Insulin effects reportedly involve reactive oxygen species (ROS) and oxidative stress in vitro, but skeletal muscle oxidative stress is an emerging negative regulator of insulin action following high-fat feeding. NEFA may enhance oxidative stress and insulin resistance. We investigated the acute impact of insulin with or without NEFA elevation on muscle ROS generation and insulin signalling, and the potential association with altered muscle mitochondrial function.Methods
We used hyperinsulinaemic-euglycaemic clamping, 150 min, without or with lipid infusion to modulate plasma NEFA concentration in lean rats.Results
Insulin and glucose (Ins) infusion selectively enhanced xanthine oxidase-dependent muscle ROS generation. Ins with lipid infusion (Ins+NEFA) lowered whole-body glucose disposal and muscle insulin signalling, and these effects were associated with high muscle mitochondrial ROS generation and activation of the proinflammatory nuclear factor-κB inhibitor (IκB)-nuclear factor-κB (NFκB) pathway. Antioxidant infusion prevented NEFA-induced systemic insulin resistance and changes in muscle mitochondrial ROS generation, IκB-NFκB pathway and insulin signalling. Changes in insulin sensitivity and signalling were independent of changes in mitochondrial enzyme activity and ATP production, which, in turn, were not impaired by changes in ROS generation under any condition.Conclusions/interpretation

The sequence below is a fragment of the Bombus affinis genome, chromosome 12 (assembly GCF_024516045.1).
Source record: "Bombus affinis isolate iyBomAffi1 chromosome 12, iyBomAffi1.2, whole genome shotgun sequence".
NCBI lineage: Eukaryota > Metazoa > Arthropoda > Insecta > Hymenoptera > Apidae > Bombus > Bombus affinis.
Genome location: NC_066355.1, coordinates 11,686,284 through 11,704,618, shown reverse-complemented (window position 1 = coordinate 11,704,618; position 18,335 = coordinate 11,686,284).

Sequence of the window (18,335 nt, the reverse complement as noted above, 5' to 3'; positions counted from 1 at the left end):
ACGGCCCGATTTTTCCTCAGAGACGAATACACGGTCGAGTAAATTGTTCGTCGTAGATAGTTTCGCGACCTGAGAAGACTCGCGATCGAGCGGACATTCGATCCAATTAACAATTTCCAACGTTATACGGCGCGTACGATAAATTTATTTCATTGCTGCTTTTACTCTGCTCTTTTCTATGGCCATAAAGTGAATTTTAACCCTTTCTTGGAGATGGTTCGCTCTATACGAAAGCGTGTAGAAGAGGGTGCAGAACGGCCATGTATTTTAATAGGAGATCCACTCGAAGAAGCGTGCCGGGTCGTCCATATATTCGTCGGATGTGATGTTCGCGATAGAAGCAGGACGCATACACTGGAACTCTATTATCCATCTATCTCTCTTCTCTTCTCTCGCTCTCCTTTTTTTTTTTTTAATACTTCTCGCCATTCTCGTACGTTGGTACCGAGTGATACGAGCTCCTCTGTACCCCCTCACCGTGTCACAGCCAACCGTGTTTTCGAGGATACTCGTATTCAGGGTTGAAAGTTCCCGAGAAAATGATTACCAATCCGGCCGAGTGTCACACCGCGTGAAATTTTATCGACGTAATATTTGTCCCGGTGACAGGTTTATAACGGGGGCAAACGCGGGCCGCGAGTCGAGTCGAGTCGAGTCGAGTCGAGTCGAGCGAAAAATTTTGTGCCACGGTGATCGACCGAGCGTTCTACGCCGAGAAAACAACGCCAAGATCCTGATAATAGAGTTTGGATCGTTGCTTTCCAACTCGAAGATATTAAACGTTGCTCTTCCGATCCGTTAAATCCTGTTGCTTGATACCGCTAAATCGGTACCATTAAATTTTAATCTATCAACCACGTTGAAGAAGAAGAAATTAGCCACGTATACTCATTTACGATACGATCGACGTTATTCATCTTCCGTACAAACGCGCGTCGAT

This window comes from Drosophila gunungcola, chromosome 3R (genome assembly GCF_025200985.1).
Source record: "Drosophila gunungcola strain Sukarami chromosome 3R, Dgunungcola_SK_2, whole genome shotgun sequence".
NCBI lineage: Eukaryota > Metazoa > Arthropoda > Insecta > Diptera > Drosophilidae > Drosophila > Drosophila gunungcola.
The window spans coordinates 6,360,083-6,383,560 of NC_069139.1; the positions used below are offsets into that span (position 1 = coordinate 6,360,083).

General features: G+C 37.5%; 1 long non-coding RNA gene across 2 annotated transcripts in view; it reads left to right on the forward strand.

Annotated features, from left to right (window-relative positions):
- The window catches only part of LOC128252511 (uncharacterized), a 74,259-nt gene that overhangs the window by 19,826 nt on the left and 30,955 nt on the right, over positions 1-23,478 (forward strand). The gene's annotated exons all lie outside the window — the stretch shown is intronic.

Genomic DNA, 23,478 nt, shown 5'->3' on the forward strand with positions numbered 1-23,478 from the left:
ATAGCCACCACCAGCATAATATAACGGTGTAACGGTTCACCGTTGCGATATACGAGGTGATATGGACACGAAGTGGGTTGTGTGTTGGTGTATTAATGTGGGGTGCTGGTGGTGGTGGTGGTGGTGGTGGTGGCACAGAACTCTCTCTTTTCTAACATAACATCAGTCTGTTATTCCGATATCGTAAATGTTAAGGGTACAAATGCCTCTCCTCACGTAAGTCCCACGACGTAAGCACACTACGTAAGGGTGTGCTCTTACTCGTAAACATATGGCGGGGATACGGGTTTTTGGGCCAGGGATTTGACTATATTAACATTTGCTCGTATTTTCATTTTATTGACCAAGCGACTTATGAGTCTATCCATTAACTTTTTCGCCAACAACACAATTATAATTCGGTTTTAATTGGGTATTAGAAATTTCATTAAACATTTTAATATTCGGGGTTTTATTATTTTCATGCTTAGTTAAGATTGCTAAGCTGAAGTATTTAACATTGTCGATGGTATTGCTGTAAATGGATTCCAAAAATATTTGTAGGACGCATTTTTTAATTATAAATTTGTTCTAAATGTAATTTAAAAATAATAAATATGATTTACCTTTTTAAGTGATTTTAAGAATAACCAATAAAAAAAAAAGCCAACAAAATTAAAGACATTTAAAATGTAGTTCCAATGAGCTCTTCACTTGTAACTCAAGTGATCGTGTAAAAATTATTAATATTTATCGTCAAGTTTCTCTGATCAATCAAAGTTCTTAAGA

Acute muscle insulin effects include enhanced ROS generation through xanthine oxidase. Additional NEFA elevation enhances mitochondrial ROS generation, activates IκB-NFκB and reduces insulin signalling. These alterations are not associated with acute reductions in mitochondrial enzyme activity and ATP production, and are reversed by antioxidant infusion. Thus, NEFA acutely cause systemic and muscle insulin resistance by enhancing muscle oxidative stress through mitochondrial ROS generation and IκB-NFκB activation.